Days after US President Donald Trump announced that peace negotiations with Taliban are dead the insurgent group’s negotiating team arrived in the Russian capital on Friday. The team led by Mullah Sher Mohammad Stanikzai marked an important development as it was Taliban’s first international visit following the collapse of talks with Washington. Moscow has twice this year hosted meetings between the Taliban and prominent Afghan personalities.
The official, who spoke on condition of anonymity with news agency AP, did not say with whom the Taliban would be meeting in Moscow.
Moscow has been accused of aiding the Taliban as a safeguard against a burgeoning Islamic State affiliate closely linked to the Central Asian terrorist group, the Islamic Movement of Afghanistan.
Earlier, US President Donald Trump on Saturday tweeted that secret meetings that were to be held at Camp David with Taliban leaders and the Afghan president had been cancelled following a bombing in Kabul last week. “They were coming to the United States tonight. Unfortunately, in order to build false leverage, they admitted to an attack in Kabul that killed one of our great soldiers, and 11 other people,” Trump tweeted about the Taliban.
“I immediately cancelled the meeting and called off peace negotiations,” the US president said.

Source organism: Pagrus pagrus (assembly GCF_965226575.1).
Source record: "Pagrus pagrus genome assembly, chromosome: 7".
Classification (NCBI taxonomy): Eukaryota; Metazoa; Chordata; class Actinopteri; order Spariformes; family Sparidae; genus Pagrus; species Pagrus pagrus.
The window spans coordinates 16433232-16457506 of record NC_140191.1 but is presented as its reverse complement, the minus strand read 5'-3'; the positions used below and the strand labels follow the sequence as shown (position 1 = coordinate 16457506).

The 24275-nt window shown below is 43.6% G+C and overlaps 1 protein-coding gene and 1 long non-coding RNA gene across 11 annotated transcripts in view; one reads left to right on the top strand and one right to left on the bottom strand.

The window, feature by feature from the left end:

At least 16 people were killed in a massive blast claimed by the Taliban in Kabul. "Sixteen killed, 119 wounded in last night’s attack. The explosion was caused by a tractor filled with explosives,” interior ministry spokesman Nasrat Rahimi on September 3 had said.
The Taliban have continued bloody assaults on civilians and security forces even as their leaders meet with U.S. peace envoy Zalmay Khalilzad in Qatar to negotiate an end to nearly 18 years of war.
The United States in the negotiations has also sought Taliban guarantees that Afghanistan will no longer be a launching pad for terror attacks such as the September 11, 2001, attack on the US by al-Qaida. The Taliban government had harbored al-Qaida leader Osama bin Laden.
Some 20,000 US and NATO forces remain in Afghanistan after formally ending their combat role in 2014.
Fearing a return to power of the hardline Taliban, many worry the deal and subsequent negotiations will lead to a reduction in personal freedoms and limited women’s rights that modern Afghans have grown accustomed to.
US troops were first sent to Afghanistan after the September 11, 2001 attacks carried out by Al-Qaeda, which was sheltered by the former Taliban regime. Washington now wants to end its military involvement—the longest in its history—and has been talking to the Taliban since at least 2018.